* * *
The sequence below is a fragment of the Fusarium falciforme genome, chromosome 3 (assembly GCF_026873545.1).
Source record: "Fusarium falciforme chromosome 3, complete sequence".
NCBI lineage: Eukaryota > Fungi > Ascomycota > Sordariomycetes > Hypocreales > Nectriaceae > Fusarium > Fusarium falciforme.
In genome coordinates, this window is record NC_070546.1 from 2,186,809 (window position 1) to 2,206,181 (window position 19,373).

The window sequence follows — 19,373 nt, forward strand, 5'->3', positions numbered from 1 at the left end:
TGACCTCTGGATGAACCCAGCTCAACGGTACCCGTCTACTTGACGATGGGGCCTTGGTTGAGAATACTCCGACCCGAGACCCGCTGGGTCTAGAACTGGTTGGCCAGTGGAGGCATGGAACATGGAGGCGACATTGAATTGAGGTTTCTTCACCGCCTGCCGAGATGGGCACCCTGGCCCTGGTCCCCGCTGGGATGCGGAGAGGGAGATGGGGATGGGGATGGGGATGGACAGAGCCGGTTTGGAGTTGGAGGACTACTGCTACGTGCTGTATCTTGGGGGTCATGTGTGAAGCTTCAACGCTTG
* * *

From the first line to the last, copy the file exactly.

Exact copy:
The sequence below is a fragment of the Fusarium falciforme genome, chromosome 3 (assembly GCF_026873545.1).
Source record: "Fusarium falciforme chromosome 3, complete sequence".
NCBI lineage: Eukaryota > Fungi > Ascomycota > Sordariomycetes > Hypocreales > Nectriaceae > Fusarium > Fusarium falciforme.
In genome coordinates, this window is record NC_070546.1 from 2,186,809 (window position 1) to 2,206,181 (window position 19,373).

The window sequence follows — 19,373 nt, forward strand, 5'->3', positions numbered from 1 at the left end:
TGACCTCTGGATGAACCCAGCTCAACGGTACCCGTCTACTTGACGATGGGGCCTTGGTTGAGAATACTCCGACCCGAGACCCGCTGGGTCTAGAACTGGTTGGCCAGTGGAGGCATGGAACATGGAGGCGACATTGAATTGAGGTTTCTTCACCGCCTGCCGAGATGGGCACCCTGGCCCTGGTCCCCGCTGGGATGCGGAGAGGGAGATGGGGATGGGGATGGGGATGGACAGAGCCGGTTTGGAGTTGGAGGACTACTGCTACGTGCTGTATCTTGGGGGTCATGTGTGAAGCTTCAACGCTTG